It’s been a while since I’ve posted anything here. I hope you assume that means I’m hard at work on novels and screenplays and not faffing about. I am a slow writer, a fact that saddens me immensely. But I am not a slow reader. Whenever I am without a book to read, I feel incomplete. So I thought it’d be nice to go over the top books that inspired me in 2019 to keep on writing. Note: this doesn’t mean these books came out in 2019, just that I read them in 2019.
I read 39 books this past year. Which means I spent an average of 9 days reading a new book. If I wrote as much as I read, you’d definitely have heard of me by now.
#5 Old Man’s War by John Scalzi
A remarkably awesome book about the future of humanity. Would you take the chance of immortality in return for your service in horrible wars against a myriad of alien species? A great look at the nature of dying, being reborn, and the mental strain of endless carnage in an endless life. Science fiction at its best.
#4 Beneath A Scarlet Sky by Mark Sullivan
Just when you think there couldn’t possibly be another World War Two story to tell, along comes Beneath a Scarlet Sky. A remarkable story about a remarkable (and apparently real) Italian teenager, Sky plumbs new depths of what is possible in a nonfiction narrative. Equal parts romance, spy novel, war novel, and horror, this book will rip your guts out and leave them on the floor.
#3 Ancillary Justice by Ann Leckie
Another science fiction novel but this one follows no rules but its own. Ultimately, this is an in-depth character study of an AI forced to make an impossible decision. A unique universe, the likes of which I haven’t seen before, and I doubt I will again, Ancillary Justice is the smart person’s sci-fi. Less about the fighting and the technology, more about the moral questions posed by them.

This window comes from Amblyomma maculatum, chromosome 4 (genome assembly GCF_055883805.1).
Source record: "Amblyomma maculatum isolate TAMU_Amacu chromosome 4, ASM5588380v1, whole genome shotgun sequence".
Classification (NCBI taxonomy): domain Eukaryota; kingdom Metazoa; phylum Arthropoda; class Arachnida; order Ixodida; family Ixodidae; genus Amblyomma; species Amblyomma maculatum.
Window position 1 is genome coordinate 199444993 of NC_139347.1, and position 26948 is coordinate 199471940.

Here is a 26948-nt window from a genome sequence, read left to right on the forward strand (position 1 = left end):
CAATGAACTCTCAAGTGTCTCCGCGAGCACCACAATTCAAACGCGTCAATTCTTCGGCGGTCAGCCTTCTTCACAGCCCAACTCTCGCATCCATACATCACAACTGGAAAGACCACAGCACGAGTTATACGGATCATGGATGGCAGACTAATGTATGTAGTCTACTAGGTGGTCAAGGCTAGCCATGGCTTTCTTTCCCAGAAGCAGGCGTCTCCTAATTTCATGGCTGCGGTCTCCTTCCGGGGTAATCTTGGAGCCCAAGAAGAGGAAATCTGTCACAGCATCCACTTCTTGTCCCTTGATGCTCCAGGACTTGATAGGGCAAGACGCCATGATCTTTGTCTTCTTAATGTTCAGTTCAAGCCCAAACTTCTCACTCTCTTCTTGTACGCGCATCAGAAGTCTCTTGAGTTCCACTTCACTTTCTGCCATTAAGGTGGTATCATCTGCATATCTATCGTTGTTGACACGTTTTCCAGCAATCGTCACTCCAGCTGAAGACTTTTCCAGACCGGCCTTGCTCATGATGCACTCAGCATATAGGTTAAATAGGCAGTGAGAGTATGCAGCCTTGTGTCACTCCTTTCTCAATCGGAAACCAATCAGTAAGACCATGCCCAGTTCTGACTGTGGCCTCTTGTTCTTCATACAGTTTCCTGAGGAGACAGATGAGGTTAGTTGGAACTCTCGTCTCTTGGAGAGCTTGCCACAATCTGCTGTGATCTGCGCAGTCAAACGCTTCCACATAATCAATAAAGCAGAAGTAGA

#2 The Coldest Winter by David Halberstam
The bible for a non historian who wants to learn about the Korean War. This nonfiction novel grounds towering figures of history into relatable narratives, and teaches you about the global significance of America’s Forgotten War. Rarely does a non fiction history book that isn’t about a single character, but all of them, feel like a dramatic fiction. But here it is, staying with me long after I put it down.
#1 Six of Crows by Leigh Bardugo
If you have had the pleasure of reading Bardugo’s young adult masterpiece, you know why this is at number one. This is the kind of novel that brings you back to when you were twelve, discovering the fantastical for the first time. An expert blending of magic, mystery, intrigue, and romance, Six of Crows is all of these and none of them. It is inspired by the many that came before, yet entirely unique. This is the kind of novel that makes you want to quit writing because you’ll never write anything as good. But it also makes you want to try because maybe you can make someone feel like Bardugo made YOU feel. Run, don’t walk, to read this book before the inevitable Netflix adaptation messes it up.
What do you think? Am I wrong liking these books? Did you enjoy them as well? Let me know!